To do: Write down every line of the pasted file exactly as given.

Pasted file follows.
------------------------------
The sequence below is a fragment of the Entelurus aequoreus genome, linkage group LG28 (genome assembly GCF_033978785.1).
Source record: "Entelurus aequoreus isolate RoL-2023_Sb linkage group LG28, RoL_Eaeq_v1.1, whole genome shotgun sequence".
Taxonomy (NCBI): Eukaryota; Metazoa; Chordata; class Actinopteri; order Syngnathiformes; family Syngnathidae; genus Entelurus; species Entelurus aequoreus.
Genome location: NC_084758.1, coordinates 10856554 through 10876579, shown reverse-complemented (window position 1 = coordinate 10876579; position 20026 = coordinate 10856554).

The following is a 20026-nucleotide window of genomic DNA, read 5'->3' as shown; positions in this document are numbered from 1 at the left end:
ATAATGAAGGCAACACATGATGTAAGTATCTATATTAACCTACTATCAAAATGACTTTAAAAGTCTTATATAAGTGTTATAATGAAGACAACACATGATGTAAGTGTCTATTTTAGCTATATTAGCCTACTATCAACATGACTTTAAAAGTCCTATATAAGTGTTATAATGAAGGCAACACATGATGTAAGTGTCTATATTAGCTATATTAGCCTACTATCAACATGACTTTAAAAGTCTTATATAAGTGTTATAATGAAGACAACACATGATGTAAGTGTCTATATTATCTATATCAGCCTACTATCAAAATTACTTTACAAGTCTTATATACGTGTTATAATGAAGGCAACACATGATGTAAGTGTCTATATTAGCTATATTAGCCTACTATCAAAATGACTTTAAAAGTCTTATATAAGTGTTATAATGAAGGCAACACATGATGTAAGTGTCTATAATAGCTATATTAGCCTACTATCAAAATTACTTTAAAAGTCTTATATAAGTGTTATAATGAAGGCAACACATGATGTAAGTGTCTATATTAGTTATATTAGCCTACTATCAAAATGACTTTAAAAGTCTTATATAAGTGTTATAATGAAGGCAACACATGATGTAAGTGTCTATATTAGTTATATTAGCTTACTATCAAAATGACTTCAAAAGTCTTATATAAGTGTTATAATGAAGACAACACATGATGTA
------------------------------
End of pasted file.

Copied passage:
The sequence below is a fragment of the Entelurus aequoreus genome, linkage group LG28 (genome assembly GCF_033978785.1).
Source record: "Entelurus aequoreus isolate RoL-2023_Sb linkage group LG28, RoL_Eaeq_v1.1, whole genome shotgun sequence".
Taxonomy (NCBI): Eukaryota; Metazoa; Chordata; class Actinopteri; order Syngnathiformes; family Syngnathidae; genus Entelurus; species Entelurus aequoreus.
Genome location: NC_084758.1, coordinates 10856554 through 10876579, shown reverse-complemented (window position 1 = coordinate 10876579; position 20026 = coordinate 10856554).

The following is a 20026-nucleotide window of genomic DNA, read 5'->3' as shown; positions in this document are numbered from 1 at the left end:
ATAATGAAGGCAACACATGATGTAAGTATCTATATTAACCTACTATCAAAATGACTTTAAAAGTCTTATATAAGTGTTATAATGAAGACAACACATGATGTAAGTGTCTATTTTAGCTATATTAGCCTACTATCAACATGACTTTAAAAGTCCTATATAAGTGTTATAATGAAGGCAACACATGATGTAAGTGTCTATATTAGCTATATTAGCCTACTATCAACATGACTTTAAAAGTCTTATATAAGTGTTATAATGAAGACAACACATGATGTAAGTGTCTATATTATCTATATCAGCCTACTATCAAAATTACTTTACAAGTCTTATATACGTGTTATAATGAAGGCAACACATGATGTAAGTGTCTATATTAGCTATATTAGCCTACTATCAAAATGACTTTAAAAGTCTTATATAAGTGTTATAATGAAGGCAACACATGATGTAAGTGTCTATAATAGCTATATTAGCCTACTATCAAAATTACTTTAAAAGTCTTATATAAGTGTTATAATGAAGGCAACACATGATGTAAGTGTCTATATTAGTTATATTAGCCTACTATCAAAATGACTTTAAAAGTCTTATATAAGTGTTATAATGAAGGCAACACATGATGTAAGTGTCTATATTAGTTATATTAGCTTACTATCAAAATGACTTCAAAAGTCTTATATAAGTGTTATAATGAAGACAACACATGATGTA